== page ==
Physical Activity and Mental Health

School-based Physical Activity Can Play a Valuable Role
04/12/2018 16:20

Childhood and adolescent mental health problems are a global public health concern with increasing costs both for individuals and society.

 

A recent article led by ICSSPE Office staff suggests that school-based physical activity can play a valuable role in protecting young people from mental illness, and has the potential to save lives through helping to reduce feelings of hopelessness, suicide, and self-harm.

 

The article, entitled Physical Activity and Mental Health of School-Aged Children and Adolescents: a Rapid Review recently appeared in the International Journal of Physical Education (Volume 55, Issue 1, 2018). It was written by Richard Bailey and Iva Glibo from the ICSSPE Office in Berlin, and by Kristy Howells, Canterbury Christ Church University, UK which is a member of ICSSPE.

 

The World Health Organisation has described such mental health problems as the most significant health concern for children and adolescents in developed countries. It is estimated that the scale of such varies across countries between 10% and 22%. About half of all adult mental disorders have their origins in adolescence, they are significant causes of personal and community stress, and a leading cause of stigma, isolation and discrimination.

 

A report from the Institute for Public Policy Research in the UK recently argued that schools should form the first line of intervention with mental health, and listed several advantages of this setting:

 

  • It would improve accessibility (especially for children and young people from hard-to-reach families);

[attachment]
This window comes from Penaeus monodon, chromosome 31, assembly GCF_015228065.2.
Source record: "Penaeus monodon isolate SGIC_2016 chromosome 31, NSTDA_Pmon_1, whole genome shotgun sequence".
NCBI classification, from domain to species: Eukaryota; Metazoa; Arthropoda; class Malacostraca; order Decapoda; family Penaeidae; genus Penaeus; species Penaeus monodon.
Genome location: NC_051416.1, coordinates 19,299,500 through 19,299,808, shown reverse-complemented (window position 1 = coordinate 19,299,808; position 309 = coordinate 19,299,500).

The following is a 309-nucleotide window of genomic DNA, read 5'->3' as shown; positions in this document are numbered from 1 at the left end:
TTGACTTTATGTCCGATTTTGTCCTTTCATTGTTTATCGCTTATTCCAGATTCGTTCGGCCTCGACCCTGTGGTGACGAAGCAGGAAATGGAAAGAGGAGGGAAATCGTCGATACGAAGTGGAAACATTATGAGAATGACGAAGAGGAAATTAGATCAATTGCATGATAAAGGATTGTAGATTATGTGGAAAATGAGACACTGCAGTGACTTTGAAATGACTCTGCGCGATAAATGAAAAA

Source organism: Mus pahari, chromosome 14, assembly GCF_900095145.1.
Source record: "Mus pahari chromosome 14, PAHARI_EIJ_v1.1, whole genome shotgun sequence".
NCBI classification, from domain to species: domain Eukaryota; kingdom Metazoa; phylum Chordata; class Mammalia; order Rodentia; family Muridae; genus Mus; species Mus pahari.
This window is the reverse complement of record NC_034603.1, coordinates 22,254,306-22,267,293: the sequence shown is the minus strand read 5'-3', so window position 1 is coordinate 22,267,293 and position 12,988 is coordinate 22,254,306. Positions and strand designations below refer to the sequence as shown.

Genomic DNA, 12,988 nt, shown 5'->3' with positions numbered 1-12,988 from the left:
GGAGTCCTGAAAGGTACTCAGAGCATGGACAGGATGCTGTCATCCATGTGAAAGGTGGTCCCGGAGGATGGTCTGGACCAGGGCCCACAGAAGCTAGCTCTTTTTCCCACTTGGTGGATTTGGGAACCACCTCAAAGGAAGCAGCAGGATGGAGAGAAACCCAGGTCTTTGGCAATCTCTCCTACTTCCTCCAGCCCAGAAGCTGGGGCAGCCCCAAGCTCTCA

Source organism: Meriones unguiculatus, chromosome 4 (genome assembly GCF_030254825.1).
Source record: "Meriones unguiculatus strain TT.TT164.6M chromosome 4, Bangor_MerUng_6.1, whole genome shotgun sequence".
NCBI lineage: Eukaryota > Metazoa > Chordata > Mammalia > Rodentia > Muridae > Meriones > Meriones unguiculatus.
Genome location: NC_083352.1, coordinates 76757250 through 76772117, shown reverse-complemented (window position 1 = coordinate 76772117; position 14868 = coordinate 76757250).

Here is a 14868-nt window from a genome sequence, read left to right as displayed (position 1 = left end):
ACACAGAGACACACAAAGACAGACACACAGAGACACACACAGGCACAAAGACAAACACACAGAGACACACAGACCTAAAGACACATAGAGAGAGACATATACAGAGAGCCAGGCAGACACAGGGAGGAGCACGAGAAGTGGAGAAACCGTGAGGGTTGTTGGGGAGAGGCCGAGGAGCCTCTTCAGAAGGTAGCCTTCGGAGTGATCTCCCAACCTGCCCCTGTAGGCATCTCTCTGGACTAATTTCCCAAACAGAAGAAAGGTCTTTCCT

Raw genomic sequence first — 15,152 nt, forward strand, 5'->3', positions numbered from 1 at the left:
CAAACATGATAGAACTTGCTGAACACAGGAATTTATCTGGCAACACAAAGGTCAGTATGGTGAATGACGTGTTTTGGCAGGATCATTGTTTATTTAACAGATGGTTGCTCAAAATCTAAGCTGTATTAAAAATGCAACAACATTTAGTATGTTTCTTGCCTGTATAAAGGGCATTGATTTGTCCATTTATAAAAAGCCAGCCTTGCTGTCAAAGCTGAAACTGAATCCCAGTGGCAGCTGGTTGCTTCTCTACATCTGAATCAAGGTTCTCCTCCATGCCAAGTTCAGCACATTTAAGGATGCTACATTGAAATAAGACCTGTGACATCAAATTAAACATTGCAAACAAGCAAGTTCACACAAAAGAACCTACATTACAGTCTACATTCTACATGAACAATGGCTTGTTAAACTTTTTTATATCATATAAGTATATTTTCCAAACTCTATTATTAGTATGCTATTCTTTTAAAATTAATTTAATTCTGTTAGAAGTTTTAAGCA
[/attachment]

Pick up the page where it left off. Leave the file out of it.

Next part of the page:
• It would better address school-related stressors that contribute to mental health problems;
  • It would significantly ease pressures on specialist Child and Adolescent Mental Health Services;
  • It would help to facilitate other component parts of a whole-school approach. Schools offer a valuable setting for supporting students with mental health problems, because they offer an accessible context for physical activity.

 

The researchers wanted to discover what had been learned about the contribution of physical activity to mental health problems. Their method was to review published research studies in this area, and progressively narrowing them down to 17 particularly relevant papers.

 

The evidence discussed in this article highlights the importance of social interactions and resilience, that could be supported through the provision of team sports at school and in clubs. It seems that physical activity is especially valuable for girls in combatting mild to moderate depressive symptoms. Activity selection deserves serious consideration, as inappropriate provision can worsen, rather than help, psychological problems.

 

ICSSPE members and organisations are invited to share their own research and teaching in the area of physical activity and mental health in future issues of ICSSPE News. Please send your reports to Andrea Blume at ablumeaticsspe.org